The first step in this painting, after collecting your egg shells, and finding a suitable bright spot light, is to arrange your composition in an interesting manner. Set up your spotlight to cast an interesting shadow pattern to aid your composition. I selected three pieces of egg shell with two touching and one a little apart from the others. The shells were placed so that there was a lot of variation in the spaces between and around them.

Simple watercolor paintings for beginners - eggs and their shadows
Simple watercolor painting  – eggs, under painting and shadows

After lightly drawing up my composition I painted the egg shells with a wash of burnt sienna and French ultramarine. I made the mixture quite watery so that some of the paint beaded at the bottom of each egg. After I quickly painted the two connected eggs I let the paint sit there for about thirty seconds to give it time to stain the paper but not fully evaporate. I then paint their cast shadows. I used French Ultramarine mixed with a little Alizarin Crimson, this violet mixture leans to the blue. Notice that some of the egg color has bled into the shadow area, this acts as reflected light which you should notice in real life. This bleeding into the shadow color was done on purpose and is the reason to keep a bead of paint at the bottom of the egg shapes.

With the egg shell on the right I did not bleed any egg shell color into the shadow area as there was light shining through a gap in the egg shell on its left hand side. Sorry but you can’t see this in my image as it is out of the field of view.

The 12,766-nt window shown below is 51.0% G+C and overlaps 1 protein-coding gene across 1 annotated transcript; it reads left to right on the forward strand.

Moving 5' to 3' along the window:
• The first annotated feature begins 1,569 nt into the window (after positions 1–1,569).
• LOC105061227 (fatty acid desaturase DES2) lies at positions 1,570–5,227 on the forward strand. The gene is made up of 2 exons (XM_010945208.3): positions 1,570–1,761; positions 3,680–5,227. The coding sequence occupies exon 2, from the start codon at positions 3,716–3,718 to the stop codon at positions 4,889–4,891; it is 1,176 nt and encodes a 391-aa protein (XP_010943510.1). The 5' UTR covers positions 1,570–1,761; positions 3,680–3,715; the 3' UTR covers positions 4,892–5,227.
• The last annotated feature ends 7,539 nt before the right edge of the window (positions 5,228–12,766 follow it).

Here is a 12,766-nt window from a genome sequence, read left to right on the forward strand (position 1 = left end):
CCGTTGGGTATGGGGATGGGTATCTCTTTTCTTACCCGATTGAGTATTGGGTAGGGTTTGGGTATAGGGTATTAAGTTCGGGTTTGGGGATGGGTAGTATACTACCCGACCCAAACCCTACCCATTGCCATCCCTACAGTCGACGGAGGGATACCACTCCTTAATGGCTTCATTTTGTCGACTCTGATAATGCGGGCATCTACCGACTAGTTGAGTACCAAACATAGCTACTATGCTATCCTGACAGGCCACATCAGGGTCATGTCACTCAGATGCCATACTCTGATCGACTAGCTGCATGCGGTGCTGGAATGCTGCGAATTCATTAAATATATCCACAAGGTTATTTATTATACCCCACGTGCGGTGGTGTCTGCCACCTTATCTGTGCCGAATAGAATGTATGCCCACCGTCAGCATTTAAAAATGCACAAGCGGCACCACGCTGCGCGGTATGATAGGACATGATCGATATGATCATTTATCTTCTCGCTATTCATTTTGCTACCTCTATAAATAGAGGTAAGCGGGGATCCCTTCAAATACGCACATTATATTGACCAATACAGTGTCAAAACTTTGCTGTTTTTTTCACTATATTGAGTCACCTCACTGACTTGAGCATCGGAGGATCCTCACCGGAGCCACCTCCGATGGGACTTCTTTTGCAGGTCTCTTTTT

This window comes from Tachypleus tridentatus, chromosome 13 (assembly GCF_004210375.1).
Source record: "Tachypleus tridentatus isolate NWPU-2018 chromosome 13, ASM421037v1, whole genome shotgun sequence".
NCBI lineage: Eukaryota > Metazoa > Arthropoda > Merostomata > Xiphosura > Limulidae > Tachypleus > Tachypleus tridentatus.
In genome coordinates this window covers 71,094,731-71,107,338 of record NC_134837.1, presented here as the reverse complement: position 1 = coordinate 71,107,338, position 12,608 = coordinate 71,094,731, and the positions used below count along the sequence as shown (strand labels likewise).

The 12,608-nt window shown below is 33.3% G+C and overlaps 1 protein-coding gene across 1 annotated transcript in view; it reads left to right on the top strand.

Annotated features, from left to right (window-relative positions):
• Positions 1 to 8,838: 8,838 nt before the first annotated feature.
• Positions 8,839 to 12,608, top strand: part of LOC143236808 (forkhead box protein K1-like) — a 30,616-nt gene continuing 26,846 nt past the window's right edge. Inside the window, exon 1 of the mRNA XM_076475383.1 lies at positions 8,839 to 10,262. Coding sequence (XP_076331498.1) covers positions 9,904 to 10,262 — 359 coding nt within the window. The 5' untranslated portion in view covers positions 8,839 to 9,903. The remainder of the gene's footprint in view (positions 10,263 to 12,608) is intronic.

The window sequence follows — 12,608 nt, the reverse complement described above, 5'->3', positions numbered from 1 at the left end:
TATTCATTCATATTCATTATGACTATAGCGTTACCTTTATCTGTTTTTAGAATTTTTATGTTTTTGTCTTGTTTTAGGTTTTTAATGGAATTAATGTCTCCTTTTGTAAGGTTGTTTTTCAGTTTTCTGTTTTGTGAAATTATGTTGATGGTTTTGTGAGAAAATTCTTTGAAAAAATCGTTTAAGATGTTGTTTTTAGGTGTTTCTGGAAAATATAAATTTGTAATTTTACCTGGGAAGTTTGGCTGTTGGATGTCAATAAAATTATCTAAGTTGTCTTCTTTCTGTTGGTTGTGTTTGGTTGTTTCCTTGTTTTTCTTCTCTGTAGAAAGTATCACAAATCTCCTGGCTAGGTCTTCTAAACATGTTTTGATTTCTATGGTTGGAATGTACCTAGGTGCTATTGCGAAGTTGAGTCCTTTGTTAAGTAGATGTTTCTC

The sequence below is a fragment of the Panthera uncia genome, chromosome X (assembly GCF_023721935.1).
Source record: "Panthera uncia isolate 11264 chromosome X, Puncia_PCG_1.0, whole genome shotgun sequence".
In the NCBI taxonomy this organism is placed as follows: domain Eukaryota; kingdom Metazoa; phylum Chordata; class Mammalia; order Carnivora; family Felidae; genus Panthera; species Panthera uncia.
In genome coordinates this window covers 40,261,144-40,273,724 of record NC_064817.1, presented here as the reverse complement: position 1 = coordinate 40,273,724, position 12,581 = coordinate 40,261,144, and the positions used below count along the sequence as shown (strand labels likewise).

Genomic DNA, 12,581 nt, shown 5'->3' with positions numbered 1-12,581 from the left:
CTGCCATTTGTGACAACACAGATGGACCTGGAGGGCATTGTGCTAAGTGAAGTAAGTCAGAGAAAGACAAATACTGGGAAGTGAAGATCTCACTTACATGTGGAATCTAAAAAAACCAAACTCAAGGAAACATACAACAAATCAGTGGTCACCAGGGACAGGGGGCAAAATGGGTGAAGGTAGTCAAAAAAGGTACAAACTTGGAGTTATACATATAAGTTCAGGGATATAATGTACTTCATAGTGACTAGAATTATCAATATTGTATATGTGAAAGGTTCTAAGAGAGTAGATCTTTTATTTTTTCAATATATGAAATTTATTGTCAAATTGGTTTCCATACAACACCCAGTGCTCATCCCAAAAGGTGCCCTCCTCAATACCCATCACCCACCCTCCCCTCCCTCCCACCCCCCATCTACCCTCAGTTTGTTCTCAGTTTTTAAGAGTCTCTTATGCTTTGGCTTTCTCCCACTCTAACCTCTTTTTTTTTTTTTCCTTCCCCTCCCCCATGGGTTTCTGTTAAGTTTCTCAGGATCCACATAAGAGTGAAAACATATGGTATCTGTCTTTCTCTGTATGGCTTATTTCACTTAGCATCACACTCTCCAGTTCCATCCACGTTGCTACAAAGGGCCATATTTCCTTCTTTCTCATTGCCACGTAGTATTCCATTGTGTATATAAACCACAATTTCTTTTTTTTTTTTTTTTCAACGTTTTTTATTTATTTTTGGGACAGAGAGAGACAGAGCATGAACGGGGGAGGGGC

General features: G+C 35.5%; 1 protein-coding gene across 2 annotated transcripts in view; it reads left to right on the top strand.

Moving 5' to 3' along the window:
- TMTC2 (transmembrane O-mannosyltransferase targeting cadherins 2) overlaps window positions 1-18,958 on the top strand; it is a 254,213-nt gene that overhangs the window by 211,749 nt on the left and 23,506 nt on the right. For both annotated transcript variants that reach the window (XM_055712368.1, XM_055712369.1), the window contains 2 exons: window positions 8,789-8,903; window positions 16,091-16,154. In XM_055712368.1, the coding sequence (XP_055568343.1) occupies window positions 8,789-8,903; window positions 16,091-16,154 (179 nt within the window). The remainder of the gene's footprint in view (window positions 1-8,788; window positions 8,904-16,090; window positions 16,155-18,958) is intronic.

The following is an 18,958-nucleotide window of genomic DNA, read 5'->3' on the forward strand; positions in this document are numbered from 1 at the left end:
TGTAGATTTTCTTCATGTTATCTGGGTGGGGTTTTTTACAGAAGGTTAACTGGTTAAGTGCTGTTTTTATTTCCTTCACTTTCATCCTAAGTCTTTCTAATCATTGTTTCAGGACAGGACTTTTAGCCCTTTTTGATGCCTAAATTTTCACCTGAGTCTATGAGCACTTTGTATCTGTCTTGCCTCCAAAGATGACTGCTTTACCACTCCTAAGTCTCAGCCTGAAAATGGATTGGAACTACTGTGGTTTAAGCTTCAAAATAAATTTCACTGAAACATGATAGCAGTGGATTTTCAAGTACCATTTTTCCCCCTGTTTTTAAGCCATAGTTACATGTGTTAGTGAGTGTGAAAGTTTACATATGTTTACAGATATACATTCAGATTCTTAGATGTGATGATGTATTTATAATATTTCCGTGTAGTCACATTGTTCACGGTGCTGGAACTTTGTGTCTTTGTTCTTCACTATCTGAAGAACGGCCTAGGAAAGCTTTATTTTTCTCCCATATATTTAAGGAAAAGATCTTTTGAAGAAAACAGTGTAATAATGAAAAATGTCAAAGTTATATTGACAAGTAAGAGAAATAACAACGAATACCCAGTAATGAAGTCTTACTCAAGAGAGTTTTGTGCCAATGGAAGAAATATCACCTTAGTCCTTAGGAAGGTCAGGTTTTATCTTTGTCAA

After the egg shapes and shadows were totally dry I went back and painted each egg shape again with my previously mixed egg color. I also dropped in some soft edged form shadows with French Ultramarine and a little Alizarin Crimson.

I let this stage dry completely.

Next I re-wet the shadow areas and drop in some strong dark water color made up of French Ultramarine and Burnt Sienna. This goes just under each of the two egg shells on the left.

Simple watercolor painting of egg shells, initial under painting
Simple watercolor painting of egg shells,dark shadow under eggs

I used a weak wash of Yellow Ochre, Cobalt Blue, and some Burnt Sienna for the inside of each shell. I let this dry fully. The watercolor painting was finished with the addition of some shadow color to the inside of each egg shell. The one in the middle has a hard edged cast show which you can see in the finished painting above.

While this is a relatively simple watercolor painting subject it can be enhanced as much as you like to build it up to a full work of art.